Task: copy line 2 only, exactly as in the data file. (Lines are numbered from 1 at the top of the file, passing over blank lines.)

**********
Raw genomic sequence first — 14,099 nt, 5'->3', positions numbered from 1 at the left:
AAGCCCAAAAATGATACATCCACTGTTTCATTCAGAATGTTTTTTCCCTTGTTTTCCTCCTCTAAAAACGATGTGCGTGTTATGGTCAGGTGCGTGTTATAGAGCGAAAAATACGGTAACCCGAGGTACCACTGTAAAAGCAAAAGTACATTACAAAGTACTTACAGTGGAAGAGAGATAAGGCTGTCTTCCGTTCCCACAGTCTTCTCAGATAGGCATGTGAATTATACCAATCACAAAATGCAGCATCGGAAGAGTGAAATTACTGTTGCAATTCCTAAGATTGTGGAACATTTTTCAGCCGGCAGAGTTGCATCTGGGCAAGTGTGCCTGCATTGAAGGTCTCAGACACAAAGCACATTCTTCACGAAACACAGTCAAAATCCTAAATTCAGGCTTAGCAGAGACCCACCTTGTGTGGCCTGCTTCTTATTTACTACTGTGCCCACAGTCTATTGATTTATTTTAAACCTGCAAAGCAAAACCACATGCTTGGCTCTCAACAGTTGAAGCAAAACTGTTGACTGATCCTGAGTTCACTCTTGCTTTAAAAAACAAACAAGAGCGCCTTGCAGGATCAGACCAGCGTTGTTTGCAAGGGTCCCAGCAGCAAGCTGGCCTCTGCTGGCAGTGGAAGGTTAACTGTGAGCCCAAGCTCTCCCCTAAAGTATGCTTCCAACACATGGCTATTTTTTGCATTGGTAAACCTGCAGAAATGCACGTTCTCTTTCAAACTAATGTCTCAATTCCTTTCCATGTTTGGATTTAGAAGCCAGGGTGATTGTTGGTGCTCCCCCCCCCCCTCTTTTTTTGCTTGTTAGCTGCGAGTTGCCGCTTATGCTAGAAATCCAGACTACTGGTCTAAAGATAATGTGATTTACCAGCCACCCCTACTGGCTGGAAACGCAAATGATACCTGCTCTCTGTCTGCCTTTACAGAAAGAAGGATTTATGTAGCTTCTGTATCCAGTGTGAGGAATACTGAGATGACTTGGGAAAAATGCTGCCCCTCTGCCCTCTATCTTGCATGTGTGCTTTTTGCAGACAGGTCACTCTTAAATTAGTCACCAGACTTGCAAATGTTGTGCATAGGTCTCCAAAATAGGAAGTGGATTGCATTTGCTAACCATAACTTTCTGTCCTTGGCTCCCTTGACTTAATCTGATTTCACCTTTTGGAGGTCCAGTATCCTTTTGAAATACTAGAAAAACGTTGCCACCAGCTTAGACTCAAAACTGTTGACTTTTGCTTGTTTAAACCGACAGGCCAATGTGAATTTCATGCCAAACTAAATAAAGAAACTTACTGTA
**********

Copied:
AAGCCCAAAAATGATACATCCACTGTTTCATTCAGAATGTTTTTTCCCTTGTTTTCCTCCTCTAAAAACGATGTGCGTGTTATGGTCAGGTGCGTGTTATAGAGCGAAAAATACGGTAACCCGAGGTACCACTGTAAAAGCAAAAGTACATTACAAAGTACTTACAGTGGAAGAGAGATAAGGCTGTCTTCCGTTCCCACAGTCTTCTCAGATAGGCATGTGAATTATACCAATCACAAAATGCAGCATCGGAAGAGTGAAATTACTGTTGCAATTCCTAAGATTGTGGAACATTTTTCAGCCGGCAGAGTTGCATCTGGGCAAGTGTGCCTGCATTGAAGGTCTCAGACACAAAGCACATTCTTCACGAAACACAGTCAAAATCCTAAATTCAGGCTTAGCAGAGACCCACCTTGTGTGGCCTGCTTCTTATTTACTACTGTGCCCACAGTCTATTGATTTATTTTAAACCTGCAAAGCAAAACCACATGCTTGGCTCTCAACAGTTGAAGCAAAACTGTTGACTGATCCTGAGTTCACTCTTGCTTTAAAAAACAAACAAGAGCGCCTTGCAGGATCAGACCAGCGTTGTTTGCAAGGGTCCCAGCAGCAAGCTGGCCTCTGCTGGCAGTGGAAGGTTAACTGTGAGCCCAAGCTCTCCCCTAAAGTATGCTTCCAACACATGGCTATTTTTTGCATTGGTAAACCTGCAGAAATGCACGTTCTCTTTCAAACTAATGTCTCAATTCCTTTCCATGTTTGGATTTAGAAGCCAGGGTGATTGTTGGTGCTCCCCCCCCCCCTCTTTTTTTGCTTGTTAGCTGCGAGTTGCCGCTTATGCTAGAAATCCAGACTACTGGTCTAAAGATAATGTGATTTACCAGCCACCCCTACTGGCTGGAAACGCAAATGATACCTGCTCTCTGTCTGCCTTTACAGAAAGAAGGATTTATGTAGCTTCTGTATCCAGTGTGAGGAATACTGAGATGACTTGGGAAAAATGCTGCCCCTCTGCCCTCTATCTTGCATGTGTGCTTTTTGCAGACAGGTCACTCTTAAATTAGTCACCAGACTTGCAAATGTTGTGCATAGGTCTCCAAAATAGGAAGTGGATTGCATTTGCTAACCATAACTTTCTGTCCTTGGCTCCCTTGACTTAATCTGATTTCACCTTTTGGAGGTCCAGTATCCTTTTGAAATACTAGAAAAACGTTGCCACCAGCTTAGACTCAAAACTGTTGACTTTTGCTTGTTTAAACCGACAGGCCAATGTGAATTTCATGCCAAACTAAATAAAGAAACTTACTGTA